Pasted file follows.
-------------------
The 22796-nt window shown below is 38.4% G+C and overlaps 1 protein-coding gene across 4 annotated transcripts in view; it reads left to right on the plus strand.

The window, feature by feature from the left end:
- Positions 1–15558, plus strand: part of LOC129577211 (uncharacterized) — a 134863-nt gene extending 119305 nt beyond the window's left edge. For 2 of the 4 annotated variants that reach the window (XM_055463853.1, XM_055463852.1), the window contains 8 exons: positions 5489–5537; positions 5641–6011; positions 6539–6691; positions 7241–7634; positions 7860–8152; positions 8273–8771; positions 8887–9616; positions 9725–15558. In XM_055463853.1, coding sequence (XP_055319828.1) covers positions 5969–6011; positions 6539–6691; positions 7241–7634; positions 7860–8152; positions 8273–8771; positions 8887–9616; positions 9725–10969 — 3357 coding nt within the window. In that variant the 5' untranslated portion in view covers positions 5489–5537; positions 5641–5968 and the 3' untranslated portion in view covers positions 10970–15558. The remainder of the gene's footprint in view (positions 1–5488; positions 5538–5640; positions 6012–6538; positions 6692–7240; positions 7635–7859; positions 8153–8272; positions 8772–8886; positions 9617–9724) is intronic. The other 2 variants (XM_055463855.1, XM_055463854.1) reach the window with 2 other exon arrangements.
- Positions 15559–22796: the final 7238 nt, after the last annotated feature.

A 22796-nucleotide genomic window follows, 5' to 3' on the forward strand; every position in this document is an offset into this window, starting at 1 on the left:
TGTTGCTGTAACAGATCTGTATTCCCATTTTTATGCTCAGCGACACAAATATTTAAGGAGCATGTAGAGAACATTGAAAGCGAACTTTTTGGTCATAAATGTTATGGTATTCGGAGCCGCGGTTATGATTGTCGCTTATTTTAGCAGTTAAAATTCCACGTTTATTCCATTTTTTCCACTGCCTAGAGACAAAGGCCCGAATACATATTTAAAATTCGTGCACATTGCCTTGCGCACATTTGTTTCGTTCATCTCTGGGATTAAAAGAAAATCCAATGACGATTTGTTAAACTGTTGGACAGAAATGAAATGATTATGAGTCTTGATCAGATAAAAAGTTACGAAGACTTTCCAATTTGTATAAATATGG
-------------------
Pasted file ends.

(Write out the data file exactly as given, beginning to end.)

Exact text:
The 22796-nt window shown below is 38.4% G+C and overlaps 1 protein-coding gene across 4 annotated transcripts in view; it reads left to right on the plus strand.

The window, feature by feature from the left end:
- Positions 1–15558, plus strand: part of LOC129577211 (uncharacterized) — a 134863-nt gene extending 119305 nt beyond the window's left edge. For 2 of the 4 annotated variants that reach the window (XM_055463853.1, XM_055463852.1), the window contains 8 exons: positions 5489–5537; positions 5641–6011; positions 6539–6691; positions 7241–7634; positions 7860–8152; positions 8273–8771; positions 8887–9616; positions 9725–15558. In XM_055463853.1, coding sequence (XP_055319828.1) covers positions 5969–6011; positions 6539–6691; positions 7241–7634; positions 7860–8152; positions 8273–8771; positions 8887–9616; positions 9725–10969 — 3357 coding nt within the window. In that variant the 5' untranslated portion in view covers positions 5489–5537; positions 5641–5968 and the 3' untranslated portion in view covers positions 10970–15558. The remainder of the gene's footprint in view (positions 1–5488; positions 5538–5640; positions 6012–6538; positions 6692–7240; positions 7635–7859; positions 8153–8272; positions 8772–8886; positions 9617–9724) is intronic. The other 2 variants (XM_055463855.1, XM_055463854.1) reach the window with 2 other exon arrangements.
- Positions 15559–22796: the final 7238 nt, after the last annotated feature.

A 22796-nucleotide genomic window follows, 5' to 3' on the forward strand; every position in this document is an offset into this window, starting at 1 on the left:
TGTTGCTGTAACAGATCTGTATTCCCATTTTTATGCTCAGCGACACAAATATTTAAGGAGCATGTAGAGAACATTGAAAGCGAACTTTTTGGTCATAAATGTTATGGTATTCGGAGCCGCGGTTATGATTGTCGCTTATTTTAGCAGTTAAAATTCCACGTTTATTCCATTTTTTCCACTGCCTAGAGACAAAGGCCCGAATACATATTTAAAATTCGTGCACATTGCCTTGCGCACATTTGTTTCGTTCATCTCTGGGATTAAAAGAAAATCCAATGACGATTTGTTAAACTGTTGGACAGAAATGAAATGATTATGAGTCTTGATCAGATAAAAAGTTACGAAGACTTTCCAATTTGTATAAATATGG